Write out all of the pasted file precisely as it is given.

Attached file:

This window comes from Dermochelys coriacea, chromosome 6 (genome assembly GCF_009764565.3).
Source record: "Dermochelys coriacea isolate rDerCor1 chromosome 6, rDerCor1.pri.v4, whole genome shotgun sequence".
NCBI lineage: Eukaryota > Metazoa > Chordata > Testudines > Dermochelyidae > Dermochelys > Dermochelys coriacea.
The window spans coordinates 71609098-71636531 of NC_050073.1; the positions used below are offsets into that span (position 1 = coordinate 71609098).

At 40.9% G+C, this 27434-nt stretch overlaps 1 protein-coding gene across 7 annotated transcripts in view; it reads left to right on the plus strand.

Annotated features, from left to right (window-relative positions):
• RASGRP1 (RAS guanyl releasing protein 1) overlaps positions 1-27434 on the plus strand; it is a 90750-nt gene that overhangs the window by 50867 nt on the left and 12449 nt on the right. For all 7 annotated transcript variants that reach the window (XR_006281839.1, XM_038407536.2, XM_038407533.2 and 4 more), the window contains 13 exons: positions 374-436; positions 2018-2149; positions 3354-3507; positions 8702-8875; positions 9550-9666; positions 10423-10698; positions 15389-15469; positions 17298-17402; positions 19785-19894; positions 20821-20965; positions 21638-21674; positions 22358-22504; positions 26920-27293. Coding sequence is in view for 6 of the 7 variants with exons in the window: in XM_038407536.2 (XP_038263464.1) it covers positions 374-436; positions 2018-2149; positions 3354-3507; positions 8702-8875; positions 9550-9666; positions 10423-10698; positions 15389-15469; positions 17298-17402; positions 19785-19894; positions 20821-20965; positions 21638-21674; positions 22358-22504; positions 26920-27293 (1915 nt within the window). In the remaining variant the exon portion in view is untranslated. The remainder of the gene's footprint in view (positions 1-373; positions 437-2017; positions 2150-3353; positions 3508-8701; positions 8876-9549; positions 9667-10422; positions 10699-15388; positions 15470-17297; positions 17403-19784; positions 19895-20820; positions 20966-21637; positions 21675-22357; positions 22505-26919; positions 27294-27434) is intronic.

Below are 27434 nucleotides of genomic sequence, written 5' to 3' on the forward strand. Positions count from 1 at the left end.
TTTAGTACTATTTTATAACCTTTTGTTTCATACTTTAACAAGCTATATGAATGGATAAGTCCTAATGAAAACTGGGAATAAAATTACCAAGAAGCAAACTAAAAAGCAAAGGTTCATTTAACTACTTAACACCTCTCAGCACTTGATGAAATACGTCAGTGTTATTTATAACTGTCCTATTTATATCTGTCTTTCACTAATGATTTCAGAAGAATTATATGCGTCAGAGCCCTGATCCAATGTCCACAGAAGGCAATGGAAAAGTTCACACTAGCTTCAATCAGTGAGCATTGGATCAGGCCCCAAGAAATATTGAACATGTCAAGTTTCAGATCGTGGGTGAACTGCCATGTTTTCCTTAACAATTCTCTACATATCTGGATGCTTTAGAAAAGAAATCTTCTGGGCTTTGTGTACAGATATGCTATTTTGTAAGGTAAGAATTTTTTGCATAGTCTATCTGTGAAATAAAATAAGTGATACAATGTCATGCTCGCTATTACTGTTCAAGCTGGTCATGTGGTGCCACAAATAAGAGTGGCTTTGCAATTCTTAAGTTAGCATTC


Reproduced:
This window comes from Dermochelys coriacea, chromosome 6 (genome assembly GCF_009764565.3).
Source record: "Dermochelys coriacea isolate rDerCor1 chromosome 6, rDerCor1.pri.v4, whole genome shotgun sequence".
NCBI lineage: Eukaryota > Metazoa > Chordata > Testudines > Dermochelyidae > Dermochelys > Dermochelys coriacea.
The window spans coordinates 71609098-71636531 of NC_050073.1; the positions used below are offsets into that span (position 1 = coordinate 71609098).

At 40.9% G+C, this 27434-nt stretch overlaps 1 protein-coding gene across 7 annotated transcripts in view; it reads left to right on the plus strand.

Annotated features, from left to right (window-relative positions):
• RASGRP1 (RAS guanyl releasing protein 1) overlaps positions 1-27434 on the plus strand; it is a 90750-nt gene that overhangs the window by 50867 nt on the left and 12449 nt on the right. For all 7 annotated transcript variants that reach the window (XR_006281839.1, XM_038407536.2, XM_038407533.2 and 4 more), the window contains 13 exons: positions 374-436; positions 2018-2149; positions 3354-3507; positions 8702-8875; positions 9550-9666; positions 10423-10698; positions 15389-15469; positions 17298-17402; positions 19785-19894; positions 20821-20965; positions 21638-21674; positions 22358-22504; positions 26920-27293. Coding sequence is in view for 6 of the 7 variants with exons in the window: in XM_038407536.2 (XP_038263464.1) it covers positions 374-436; positions 2018-2149; positions 3354-3507; positions 8702-8875; positions 9550-9666; positions 10423-10698; positions 15389-15469; positions 17298-17402; positions 19785-19894; positions 20821-20965; positions 21638-21674; positions 22358-22504; positions 26920-27293 (1915 nt within the window). In the remaining variant the exon portion in view is untranslated. The remainder of the gene's footprint in view (positions 1-373; positions 437-2017; positions 2150-3353; positions 3508-8701; positions 8876-9549; positions 9667-10422; positions 10699-15388; positions 15470-17297; positions 17403-19784; positions 19895-20820; positions 20966-21637; positions 21675-22357; positions 22505-26919; positions 27294-27434) is intronic.

Below are 27434 nucleotides of genomic sequence, written 5' to 3' on the forward strand. Positions count from 1 at the left end.
TTTAGTACTATTTTATAACCTTTTGTTTCATACTTTAACAAGCTATATGAATGGATAAGTCCTAATGAAAACTGGGAATAAAATTACCAAGAAGCAAACTAAAAAGCAAAGGTTCATTTAACTACTTAACACCTCTCAGCACTTGATGAAATACGTCAGTGTTATTTATAACTGTCCTATTTATATCTGTCTTTCACTAATGATTTCAGAAGAATTATATGCGTCAGAGCCCTGATCCAATGTCCACAGAAGGCAATGGAAAAGTTCACACTAGCTTCAATCAGTGAGCATTGGATCAGGCCCCAAGAAATATTGAACATGTCAAGTTTCAGATCGTGGGTGAACTGCCATGTTTTCCTTAACAATTCTCTACATATCTGGATGCTTTAGAAAAGAAATCTTCTGGGCTTTGTGTACAGATATGCTATTTTGTAAGGTAAGAATTTTTTGCATAGTCTATCTGTGAAATAAAATAAGTGATACAATGTCATGCTCGCTATTACTGTTCAAGCTGGTCATGTGGTGCCACAAATAAGAGTGGCTTTGCAATTCTTAAGTTAGCATTC